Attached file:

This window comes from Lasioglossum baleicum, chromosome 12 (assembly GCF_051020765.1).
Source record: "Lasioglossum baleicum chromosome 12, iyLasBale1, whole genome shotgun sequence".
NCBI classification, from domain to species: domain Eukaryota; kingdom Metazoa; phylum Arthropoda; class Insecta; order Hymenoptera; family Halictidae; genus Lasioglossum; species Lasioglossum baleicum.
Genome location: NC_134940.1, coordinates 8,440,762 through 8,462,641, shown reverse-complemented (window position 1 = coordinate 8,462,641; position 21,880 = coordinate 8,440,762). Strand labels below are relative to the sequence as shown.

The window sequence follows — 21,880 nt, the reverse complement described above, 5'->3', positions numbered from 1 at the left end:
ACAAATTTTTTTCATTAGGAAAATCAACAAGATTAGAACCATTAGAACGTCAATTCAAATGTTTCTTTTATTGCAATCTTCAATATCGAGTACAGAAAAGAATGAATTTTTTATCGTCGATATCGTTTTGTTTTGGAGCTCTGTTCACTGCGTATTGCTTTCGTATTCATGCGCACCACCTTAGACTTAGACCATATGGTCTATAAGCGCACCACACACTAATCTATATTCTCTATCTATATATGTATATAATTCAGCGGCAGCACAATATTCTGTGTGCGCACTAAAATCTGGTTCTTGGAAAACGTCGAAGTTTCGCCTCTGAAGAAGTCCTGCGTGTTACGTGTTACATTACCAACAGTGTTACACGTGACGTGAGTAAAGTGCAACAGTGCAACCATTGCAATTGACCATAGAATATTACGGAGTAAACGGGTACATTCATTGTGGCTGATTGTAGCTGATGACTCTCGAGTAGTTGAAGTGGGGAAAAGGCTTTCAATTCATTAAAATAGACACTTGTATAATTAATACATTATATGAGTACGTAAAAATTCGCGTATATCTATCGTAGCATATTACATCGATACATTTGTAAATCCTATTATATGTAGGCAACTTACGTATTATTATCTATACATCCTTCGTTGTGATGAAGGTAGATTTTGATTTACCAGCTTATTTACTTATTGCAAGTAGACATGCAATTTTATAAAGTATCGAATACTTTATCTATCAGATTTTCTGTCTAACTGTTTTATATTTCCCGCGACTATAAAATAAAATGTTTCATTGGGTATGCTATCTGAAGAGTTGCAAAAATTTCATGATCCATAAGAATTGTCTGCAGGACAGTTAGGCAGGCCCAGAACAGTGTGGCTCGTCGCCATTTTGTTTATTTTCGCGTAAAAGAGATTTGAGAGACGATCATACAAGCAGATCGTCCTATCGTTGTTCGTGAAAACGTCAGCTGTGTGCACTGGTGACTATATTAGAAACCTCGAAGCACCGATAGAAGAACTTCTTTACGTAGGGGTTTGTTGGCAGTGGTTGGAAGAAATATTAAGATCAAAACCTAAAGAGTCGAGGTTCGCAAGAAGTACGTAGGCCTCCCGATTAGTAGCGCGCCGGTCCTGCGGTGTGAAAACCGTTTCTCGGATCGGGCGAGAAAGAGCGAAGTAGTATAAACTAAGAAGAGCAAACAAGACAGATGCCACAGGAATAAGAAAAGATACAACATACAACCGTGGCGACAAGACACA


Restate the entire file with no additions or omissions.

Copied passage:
This window comes from Lasioglossum baleicum, chromosome 12 (assembly GCF_051020765.1).
Source record: "Lasioglossum baleicum chromosome 12, iyLasBale1, whole genome shotgun sequence".
NCBI classification, from domain to species: domain Eukaryota; kingdom Metazoa; phylum Arthropoda; class Insecta; order Hymenoptera; family Halictidae; genus Lasioglossum; species Lasioglossum baleicum.
Genome location: NC_134940.1, coordinates 8,440,762 through 8,462,641, shown reverse-complemented (window position 1 = coordinate 8,462,641; position 21,880 = coordinate 8,440,762). Strand labels below are relative to the sequence as shown.

The window sequence follows — 21,880 nt, the reverse complement described above, 5'->3', positions numbered from 1 at the left end:
ACAAATTTTTTTCATTAGGAAAATCAACAAGATTAGAACCATTAGAACGTCAATTCAAATGTTTCTTTTATTGCAATCTTCAATATCGAGTACAGAAAAGAATGAATTTTTTATCGTCGATATCGTTTTGTTTTGGAGCTCTGTTCACTGCGTATTGCTTTCGTATTCATGCGCACCACCTTAGACTTAGACCATATGGTCTATAAGCGCACCACACACTAATCTATATTCTCTATCTATATATGTATATAATTCAGCGGCAGCACAATATTCTGTGTGCGCACTAAAATCTGGTTCTTGGAAAACGTCGAAGTTTCGCCTCTGAAGAAGTCCTGCGTGTTACGTGTTACATTACCAACAGTGTTACACGTGACGTGAGTAAAGTGCAACAGTGCAACCATTGCAATTGACCATAGAATATTACGGAGTAAACGGGTACATTCATTGTGGCTGATTGTAGCTGATGACTCTCGAGTAGTTGAAGTGGGGAAAAGGCTTTCAATTCATTAAAATAGACACTTGTATAATTAATACATTATATGAGTACGTAAAAATTCGCGTATATCTATCGTAGCATATTACATCGATACATTTGTAAATCCTATTATATGTAGGCAACTTACGTATTATTATCTATACATCCTTCGTTGTGATGAAGGTAGATTTTGATTTACCAGCTTATTTACTTATTGCAAGTAGACATGCAATTTTATAAAGTATCGAATACTTTATCTATCAGATTTTCTGTCTAACTGTTTTATATTTCCCGCGACTATAAAATAAAATGTTTCATTGGGTATGCTATCTGAAGAGTTGCAAAAATTTCATGATCCATAAGAATTGTCTGCAGGACAGTTAGGCAGGCCCAGAACAGTGTGGCTCGTCGCCATTTTGTTTATTTTCGCGTAAAAGAGATTTGAGAGACGATCATACAAGCAGATCGTCCTATCGTTGTTCGTGAAAACGTCAGCTGTGTGCACTGGTGACTATATTAGAAACCTCGAAGCACCGATAGAAGAACTTCTTTACGTAGGGGTTTGTTGGCAGTGGTTGGAAGAAATATTAAGATCAAAACCTAAAGAGTCGAGGTTCGCAAGAAGTACGTAGGCCTCCCGATTAGTAGCGCGCCGGTCCTGCGGTGTGAAAACCGTTTCTCGGATCGGGCGAGAAAGAGCGAAGTAGTATAAACTAAGAAGAGCAAACAAGACAGATGCCACAGGAATAAGAAAAGATACAACATACAACCGTGGCGACAAGACACA